Jim Jones’ Weight: Info Post Part 4

by Jolene McDonald

(Editor’s Note: This blog was originally posted here.)

Something I wanted to mention is when certain people in books and documentaries, like Jeff Guinn and Julia Scheeres, have talked about Jim’s weight as if he was never overweight before Jonestown. They said their comments as if he was fat for only the last 17 months of his life while he lived there, but that is obviously untrue. It was not rare for him to be fat. No delving or researching is needed, you only have to see him for yourself to know, that’s why I found their comments strange, like: “He grew fat in Jonestown.” “He blew up when he got to Jonestown.” “He was the only one getting fat in Jonestown.” *Grew* fat? *Getting* fat? Have they not looked at all the photos and footage of him before he moved to Jonestown? Well they surely have, so they should know his weight was not just a random occurrence at the end of his life. He clearly became fatter when he was living in Jonestown permanently, but it’s easy to see he was fat before Jonestown as well. Referencing his weight and weight gain at any point is expected because it’s an obvious thing about him, but they did not say their comments in a way to acknowledge his heaviness before Jonestown. They said their comments as if he was fat because of the downfall of the Temple, as if it was unusual for him and he had “let himself go” isolated in the jungle. But he was very much overweight from when he started in the 1950s and 1960s, and also at the height of his power as a “godlike leader” throughout the 1970s, not only during the downfall. It’s more accurate to say, in Jonestown he got fatter than he already was. Edema affected him briefly when he was ill in his cabin in late 1978, but that had nothing to do with his continuous weight gain. He was still very much overweight when the edema had disappeared and obviously before he was affected by it. The weight he was prone to gaining and what he had gained over the months and years was certainly fat. There have been no photos revealed from the moment when edema was affecting him, so the extra weight you see on all of his photos and footage is his fatness. It’s also interesting to note that on two documentaries while making their comments, video clips in Jonestown were shown, like they were an example of how much weight he gained while he lived there. But the clips were actually from promotional videos when he was visiting Jonestown. He was still living in the US at that time, quite a while before the permanent move and I don’t think they realised that.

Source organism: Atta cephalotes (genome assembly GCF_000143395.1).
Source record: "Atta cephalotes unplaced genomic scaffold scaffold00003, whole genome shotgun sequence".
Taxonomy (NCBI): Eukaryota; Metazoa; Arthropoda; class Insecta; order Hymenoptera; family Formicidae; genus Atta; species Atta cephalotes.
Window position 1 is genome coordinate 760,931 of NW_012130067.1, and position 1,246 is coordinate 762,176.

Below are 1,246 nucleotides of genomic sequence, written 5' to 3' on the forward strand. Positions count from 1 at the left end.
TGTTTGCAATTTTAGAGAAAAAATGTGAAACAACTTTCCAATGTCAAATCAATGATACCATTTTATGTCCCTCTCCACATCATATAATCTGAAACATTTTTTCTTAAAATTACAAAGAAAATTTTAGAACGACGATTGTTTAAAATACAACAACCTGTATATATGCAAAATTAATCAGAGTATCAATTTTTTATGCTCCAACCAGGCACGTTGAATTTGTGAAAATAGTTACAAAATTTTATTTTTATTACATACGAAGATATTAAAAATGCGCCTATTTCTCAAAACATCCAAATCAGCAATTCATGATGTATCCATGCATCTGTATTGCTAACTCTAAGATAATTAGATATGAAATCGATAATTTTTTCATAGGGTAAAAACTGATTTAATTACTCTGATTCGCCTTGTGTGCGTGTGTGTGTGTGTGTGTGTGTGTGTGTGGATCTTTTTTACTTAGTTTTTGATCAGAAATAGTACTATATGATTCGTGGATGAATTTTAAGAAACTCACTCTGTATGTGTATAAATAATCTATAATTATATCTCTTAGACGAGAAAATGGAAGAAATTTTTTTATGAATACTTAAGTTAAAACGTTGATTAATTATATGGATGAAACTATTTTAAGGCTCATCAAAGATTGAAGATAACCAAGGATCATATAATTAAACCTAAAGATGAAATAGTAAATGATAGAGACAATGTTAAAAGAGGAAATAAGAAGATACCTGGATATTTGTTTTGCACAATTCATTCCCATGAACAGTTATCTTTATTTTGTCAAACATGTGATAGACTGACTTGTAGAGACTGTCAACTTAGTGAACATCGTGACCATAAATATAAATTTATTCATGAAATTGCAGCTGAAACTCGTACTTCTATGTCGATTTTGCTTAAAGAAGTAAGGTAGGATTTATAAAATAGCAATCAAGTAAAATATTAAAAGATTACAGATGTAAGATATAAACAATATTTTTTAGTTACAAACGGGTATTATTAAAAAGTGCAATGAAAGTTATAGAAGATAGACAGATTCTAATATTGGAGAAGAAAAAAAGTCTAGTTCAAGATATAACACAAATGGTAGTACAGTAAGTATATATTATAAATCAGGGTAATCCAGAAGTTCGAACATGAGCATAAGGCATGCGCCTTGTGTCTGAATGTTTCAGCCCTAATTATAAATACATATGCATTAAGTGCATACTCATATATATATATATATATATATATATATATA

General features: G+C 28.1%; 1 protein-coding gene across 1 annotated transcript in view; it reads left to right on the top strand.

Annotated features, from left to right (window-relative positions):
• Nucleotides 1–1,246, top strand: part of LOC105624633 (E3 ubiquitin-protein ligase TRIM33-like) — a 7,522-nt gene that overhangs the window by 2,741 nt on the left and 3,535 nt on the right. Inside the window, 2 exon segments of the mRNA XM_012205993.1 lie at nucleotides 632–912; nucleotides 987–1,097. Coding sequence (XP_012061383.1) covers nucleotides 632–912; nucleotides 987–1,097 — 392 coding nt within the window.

A few weight details here:

During some audios, Jim can be heard criticising fat capitalists and was said to mock overweight and obese Temple members, or forced them onto strict diet programs, which was hypocritical of him. Without knowing any weight details, his fatness is obvious by any standards. Calculating a BMI is not appropriate for a muscular person because they are not fat at a heavy weight, but we can see Jim’s extra weight was not muscle mass, it was fat, so calculating his BMI is accurate.